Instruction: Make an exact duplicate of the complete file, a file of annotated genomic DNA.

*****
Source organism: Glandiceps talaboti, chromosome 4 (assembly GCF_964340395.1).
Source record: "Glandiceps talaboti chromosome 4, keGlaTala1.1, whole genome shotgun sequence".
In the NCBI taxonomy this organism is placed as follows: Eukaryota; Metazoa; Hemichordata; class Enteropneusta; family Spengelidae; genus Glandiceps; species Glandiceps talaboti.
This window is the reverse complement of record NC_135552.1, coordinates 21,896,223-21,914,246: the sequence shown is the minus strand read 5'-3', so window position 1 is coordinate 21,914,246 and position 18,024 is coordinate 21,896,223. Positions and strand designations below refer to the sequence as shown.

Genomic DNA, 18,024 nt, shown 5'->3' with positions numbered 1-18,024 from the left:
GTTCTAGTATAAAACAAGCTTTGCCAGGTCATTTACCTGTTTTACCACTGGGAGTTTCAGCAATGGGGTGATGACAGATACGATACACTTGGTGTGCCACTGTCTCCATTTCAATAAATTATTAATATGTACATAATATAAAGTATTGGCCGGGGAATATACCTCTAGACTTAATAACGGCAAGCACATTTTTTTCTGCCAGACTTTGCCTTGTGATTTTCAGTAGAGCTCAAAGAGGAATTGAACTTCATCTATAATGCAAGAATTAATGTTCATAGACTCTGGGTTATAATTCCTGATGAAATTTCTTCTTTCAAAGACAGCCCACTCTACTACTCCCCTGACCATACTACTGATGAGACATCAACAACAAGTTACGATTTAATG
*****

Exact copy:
Source organism: Glandiceps talaboti, chromosome 4 (assembly GCF_964340395.1).
Source record: "Glandiceps talaboti chromosome 4, keGlaTala1.1, whole genome shotgun sequence".
In the NCBI taxonomy this organism is placed as follows: Eukaryota; Metazoa; Hemichordata; class Enteropneusta; family Spengelidae; genus Glandiceps; species Glandiceps talaboti.
This window is the reverse complement of record NC_135552.1, coordinates 21,896,223-21,914,246: the sequence shown is the minus strand read 5'-3', so window position 1 is coordinate 21,914,246 and position 18,024 is coordinate 21,896,223. Positions and strand designations below refer to the sequence as shown.

Genomic DNA, 18,024 nt, shown 5'->3' with positions numbered 1-18,024 from the left:
GTTCTAGTATAAAACAAGCTTTGCCAGGTCATTTACCTGTTTTACCACTGGGAGTTTCAGCAATGGGGTGATGACAGATACGATACACTTGGTGTGCCACTGTCTCCATTTCAATAAATTATTAATATGTACATAATATAAAGTATTGGCCGGGGAATATACCTCTAGACTTAATAACGGCAAGCACATTTTTTTCTGCCAGACTTTGCCTTGTGATTTTCAGTAGAGCTCAAAGAGGAATTGAACTTCATCTATAATGCAAGAATTAATGTTCATAGACTCTGGGTTATAATTCCTGATGAAATTTCTTCTTTCAAAGACAGCCCACTCTACTACTCCCCTGACCATACTACTGATGAGACATCAACAACAAGTTACGATTTAATG